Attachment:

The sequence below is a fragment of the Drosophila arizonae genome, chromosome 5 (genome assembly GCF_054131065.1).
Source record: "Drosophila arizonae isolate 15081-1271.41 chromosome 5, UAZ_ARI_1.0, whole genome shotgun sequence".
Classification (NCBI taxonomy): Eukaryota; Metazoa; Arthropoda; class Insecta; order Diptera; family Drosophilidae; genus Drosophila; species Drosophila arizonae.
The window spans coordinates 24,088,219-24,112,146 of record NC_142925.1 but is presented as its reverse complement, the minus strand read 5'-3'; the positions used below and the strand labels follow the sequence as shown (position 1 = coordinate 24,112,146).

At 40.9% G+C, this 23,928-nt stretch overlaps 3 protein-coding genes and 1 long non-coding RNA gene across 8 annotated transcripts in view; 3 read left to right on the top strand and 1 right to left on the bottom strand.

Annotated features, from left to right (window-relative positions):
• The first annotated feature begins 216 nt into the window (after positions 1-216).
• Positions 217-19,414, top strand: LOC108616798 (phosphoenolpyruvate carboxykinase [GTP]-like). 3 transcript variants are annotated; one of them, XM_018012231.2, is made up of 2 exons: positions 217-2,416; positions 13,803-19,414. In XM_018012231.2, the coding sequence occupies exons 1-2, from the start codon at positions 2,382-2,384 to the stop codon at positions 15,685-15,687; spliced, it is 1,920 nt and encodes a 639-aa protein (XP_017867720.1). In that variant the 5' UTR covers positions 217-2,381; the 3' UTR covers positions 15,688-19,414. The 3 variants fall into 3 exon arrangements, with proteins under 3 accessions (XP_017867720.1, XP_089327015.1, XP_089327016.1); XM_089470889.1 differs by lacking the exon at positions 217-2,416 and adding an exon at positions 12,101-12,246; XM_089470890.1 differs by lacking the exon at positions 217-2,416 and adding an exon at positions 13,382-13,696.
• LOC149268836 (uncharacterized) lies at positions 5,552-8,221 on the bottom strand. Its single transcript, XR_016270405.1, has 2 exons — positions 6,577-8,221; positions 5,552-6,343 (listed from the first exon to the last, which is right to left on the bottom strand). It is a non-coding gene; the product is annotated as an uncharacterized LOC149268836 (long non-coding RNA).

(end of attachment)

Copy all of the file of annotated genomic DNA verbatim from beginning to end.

The sequence below is a fragment of the Drosophila arizonae genome, chromosome 5 (genome assembly GCF_054131065.1).
Source record: "Drosophila arizonae isolate 15081-1271.41 chromosome 5, UAZ_ARI_1.0, whole genome shotgun sequence".
Classification (NCBI taxonomy): Eukaryota; Metazoa; Arthropoda; class Insecta; order Diptera; family Drosophilidae; genus Drosophila; species Drosophila arizonae.
The window spans coordinates 24,088,219-24,112,146 of record NC_142925.1 but is presented as its reverse complement, the minus strand read 5'-3'; the positions used below and the strand labels follow the sequence as shown (position 1 = coordinate 24,112,146).

At 40.9% G+C, this 23,928-nt stretch overlaps 3 protein-coding genes and 1 long non-coding RNA gene across 8 annotated transcripts in view; 3 read left to right on the top strand and 1 right to left on the bottom strand.

Annotated features, from left to right (window-relative positions):
• The first annotated feature begins 216 nt into the window (after positions 1-216).
• Positions 217-19,414, top strand: LOC108616798 (phosphoenolpyruvate carboxykinase [GTP]-like). 3 transcript variants are annotated; one of them, XM_018012231.2, is made up of 2 exons: positions 217-2,416; positions 13,803-19,414. In XM_018012231.2, the coding sequence occupies exons 1-2, from the start codon at positions 2,382-2,384 to the stop codon at positions 15,685-15,687; spliced, it is 1,920 nt and encodes a 639-aa protein (XP_017867720.1). In that variant the 5' UTR covers positions 217-2,381; the 3' UTR covers positions 15,688-19,414. The 3 variants fall into 3 exon arrangements, with proteins under 3 accessions (XP_017867720.1, XP_089327015.1, XP_089327016.1); XM_089470889.1 differs by lacking the exon at positions 217-2,416 and adding an exon at positions 12,101-12,246; XM_089470890.1 differs by lacking the exon at positions 217-2,416 and adding an exon at positions 13,382-13,696.
• LOC149268836 (uncharacterized) lies at positions 5,552-8,221 on the bottom strand. Its single transcript, XR_016270405.1, has 2 exons — positions 6,577-8,221; positions 5,552-6,343 (listed from the first exon to the last, which is right to left on the bottom strand). It is a non-coding gene; the product is annotated as an uncharacterized LOC149268836 (long non-coding RNA).